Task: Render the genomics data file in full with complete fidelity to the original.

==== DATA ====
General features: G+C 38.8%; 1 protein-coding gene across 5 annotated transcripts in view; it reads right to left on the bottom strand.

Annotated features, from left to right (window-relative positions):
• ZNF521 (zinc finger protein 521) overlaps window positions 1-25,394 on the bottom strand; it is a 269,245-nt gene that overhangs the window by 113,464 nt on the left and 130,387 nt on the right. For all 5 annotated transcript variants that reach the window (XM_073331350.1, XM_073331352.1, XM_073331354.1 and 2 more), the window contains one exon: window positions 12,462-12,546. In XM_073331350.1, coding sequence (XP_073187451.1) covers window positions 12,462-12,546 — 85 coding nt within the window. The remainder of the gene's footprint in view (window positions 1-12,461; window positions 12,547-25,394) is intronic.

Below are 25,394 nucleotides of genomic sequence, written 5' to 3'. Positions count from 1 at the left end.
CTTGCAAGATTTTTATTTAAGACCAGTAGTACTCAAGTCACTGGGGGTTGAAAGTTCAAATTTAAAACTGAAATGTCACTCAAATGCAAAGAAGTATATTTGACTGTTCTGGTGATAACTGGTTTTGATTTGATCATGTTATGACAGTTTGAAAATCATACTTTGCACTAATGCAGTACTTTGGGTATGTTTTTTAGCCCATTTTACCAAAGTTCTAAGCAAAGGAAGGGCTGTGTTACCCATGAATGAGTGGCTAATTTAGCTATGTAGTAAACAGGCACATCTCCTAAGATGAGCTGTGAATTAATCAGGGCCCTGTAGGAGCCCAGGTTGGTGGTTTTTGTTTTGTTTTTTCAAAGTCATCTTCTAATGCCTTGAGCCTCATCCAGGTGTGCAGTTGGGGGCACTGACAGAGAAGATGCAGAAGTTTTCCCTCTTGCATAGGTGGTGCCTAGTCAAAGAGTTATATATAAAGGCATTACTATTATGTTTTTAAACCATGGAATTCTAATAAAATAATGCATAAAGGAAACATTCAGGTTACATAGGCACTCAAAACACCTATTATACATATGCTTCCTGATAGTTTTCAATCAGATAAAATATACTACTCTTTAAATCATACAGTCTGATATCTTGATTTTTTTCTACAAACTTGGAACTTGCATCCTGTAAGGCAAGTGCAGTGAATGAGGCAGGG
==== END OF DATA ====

General features: G+C 38.8%; 1 protein-coding gene across 5 annotated transcripts in view; it reads right to left on the bottom strand.

Annotated features, from left to right (window-relative positions):
• ZNF521 (zinc finger protein 521) overlaps window positions 1-25,394 on the bottom strand; it is a 269,245-nt gene that overhangs the window by 113,464 nt on the left and 130,387 nt on the right. For all 5 annotated transcript variants that reach the window (XM_073331350.1, XM_073331352.1, XM_073331354.1 and 2 more), the window contains one exon: window positions 12,462-12,546. In XM_073331350.1, coding sequence (XP_073187451.1) covers window positions 12,462-12,546 — 85 coding nt within the window. The remainder of the gene's footprint in view (window positions 1-12,461; window positions 12,547-25,394) is intronic.

Below are 25,394 nucleotides of genomic sequence, written 5' to 3'. Positions count from 1 at the left end.
CTTGCAAGATTTTTATTTAAGACCAGTAGTACTCAAGTCACTGGGGGTTGAAAGTTCAAATTTAAAACTGAAATGTCACTCAAATGCAAAGAAGTATATTTGACTGTTCTGGTGATAACTGGTTTTGATTTGATCATGTTATGACAGTTTGAAAATCATACTTTGCACTAATGCAGTACTTTGGGTATGTTTTTTAGCCCATTTTACCAAAGTTCTAAGCAAAGGAAGGGCTGTGTTACCCATGAATGAGTGGCTAATTTAGCTATGTAGTAAACAGGCACATCTCCTAAGATGAGCTGTGAATTAATCAGGGCCCTGTAGGAGCCCAGGTTGGTGGTTTTTGTTTTGTTTTTTCAAAGTCATCTTCTAATGCCTTGAGCCTCATCCAGGTGTGCAGTTGGGGGCACTGACAGAGAAGATGCAGAAGTTTTCCCTCTTGCATAGGTGGTGCCTAGTCAAAGAGTTATATATAAAGGCATTACTATTATGTTTTTAAACCATGGAATTCTAATAAAATAATGCATAAAGGAAACATTCAGGTTACATAGGCACTCAAAACACCTATTATACATATGCTTCCTGATAGTTTTCAATCAGATAAAATATACTACTCTTTAAATCATACAGTCTGATATCTTGATTTTTTTCTACAAACTTGGAACTTGCATCCTGTAAGGCAAGTGCAGTGAATGAGGCAGGG